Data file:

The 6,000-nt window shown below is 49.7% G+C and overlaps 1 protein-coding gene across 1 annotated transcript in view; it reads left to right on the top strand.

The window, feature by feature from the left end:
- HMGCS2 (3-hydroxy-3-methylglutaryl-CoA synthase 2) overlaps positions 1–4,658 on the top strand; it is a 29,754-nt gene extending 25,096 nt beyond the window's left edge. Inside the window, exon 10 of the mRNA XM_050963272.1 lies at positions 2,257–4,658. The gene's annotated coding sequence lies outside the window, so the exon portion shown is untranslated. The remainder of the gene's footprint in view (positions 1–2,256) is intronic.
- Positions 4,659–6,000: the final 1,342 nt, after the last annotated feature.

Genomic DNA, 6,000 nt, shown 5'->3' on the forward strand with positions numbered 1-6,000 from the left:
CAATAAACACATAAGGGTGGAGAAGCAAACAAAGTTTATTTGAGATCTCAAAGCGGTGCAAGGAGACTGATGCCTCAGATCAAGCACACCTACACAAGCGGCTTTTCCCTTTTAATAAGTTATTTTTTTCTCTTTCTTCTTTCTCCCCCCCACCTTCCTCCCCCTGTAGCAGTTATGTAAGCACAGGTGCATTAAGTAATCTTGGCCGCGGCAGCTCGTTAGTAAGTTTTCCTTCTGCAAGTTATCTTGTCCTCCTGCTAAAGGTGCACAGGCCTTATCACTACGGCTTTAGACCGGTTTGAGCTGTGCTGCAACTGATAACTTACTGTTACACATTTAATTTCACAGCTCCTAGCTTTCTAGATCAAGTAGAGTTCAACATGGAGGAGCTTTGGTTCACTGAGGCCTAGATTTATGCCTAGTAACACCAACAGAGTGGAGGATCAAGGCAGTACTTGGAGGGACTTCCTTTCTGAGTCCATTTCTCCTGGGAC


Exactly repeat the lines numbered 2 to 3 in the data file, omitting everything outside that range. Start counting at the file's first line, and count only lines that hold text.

The window, feature by feature from the left end:
- HMGCS2 (3-hydroxy-3-methylglutaryl-CoA synthase 2) overlaps positions 1–4,658 on the top strand; it is a 29,754-nt gene extending 25,096 nt beyond the window's left edge. Inside the window, exon 10 of the mRNA XM_050963272.1 lies at positions 2,257–4,658. The gene's annotated coding sequence lies outside the window, so the exon portion shown is untranslated. The remainder of the gene's footprint in view (positions 1–2,256) is intronic.